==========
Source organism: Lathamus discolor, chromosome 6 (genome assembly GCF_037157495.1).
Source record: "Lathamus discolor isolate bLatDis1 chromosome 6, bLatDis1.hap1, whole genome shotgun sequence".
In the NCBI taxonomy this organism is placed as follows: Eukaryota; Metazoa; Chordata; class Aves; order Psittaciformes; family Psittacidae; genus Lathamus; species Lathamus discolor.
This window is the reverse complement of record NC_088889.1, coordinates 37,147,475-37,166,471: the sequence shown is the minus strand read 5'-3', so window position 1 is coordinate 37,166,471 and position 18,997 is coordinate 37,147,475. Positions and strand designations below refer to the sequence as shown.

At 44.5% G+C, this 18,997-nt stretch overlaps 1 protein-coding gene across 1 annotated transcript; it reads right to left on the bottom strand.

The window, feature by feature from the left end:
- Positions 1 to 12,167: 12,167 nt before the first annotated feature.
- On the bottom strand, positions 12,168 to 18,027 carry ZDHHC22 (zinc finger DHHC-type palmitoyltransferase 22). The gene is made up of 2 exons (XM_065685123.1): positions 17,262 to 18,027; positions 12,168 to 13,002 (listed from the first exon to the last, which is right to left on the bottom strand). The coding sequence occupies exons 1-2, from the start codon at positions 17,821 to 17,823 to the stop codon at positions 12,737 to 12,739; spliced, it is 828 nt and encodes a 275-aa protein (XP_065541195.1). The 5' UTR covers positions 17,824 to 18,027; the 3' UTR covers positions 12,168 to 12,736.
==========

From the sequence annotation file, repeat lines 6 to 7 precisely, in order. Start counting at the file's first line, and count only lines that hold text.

The window, feature by feature from the left end:
- Positions 1 to 12,167: 12,167 nt before the first annotated feature.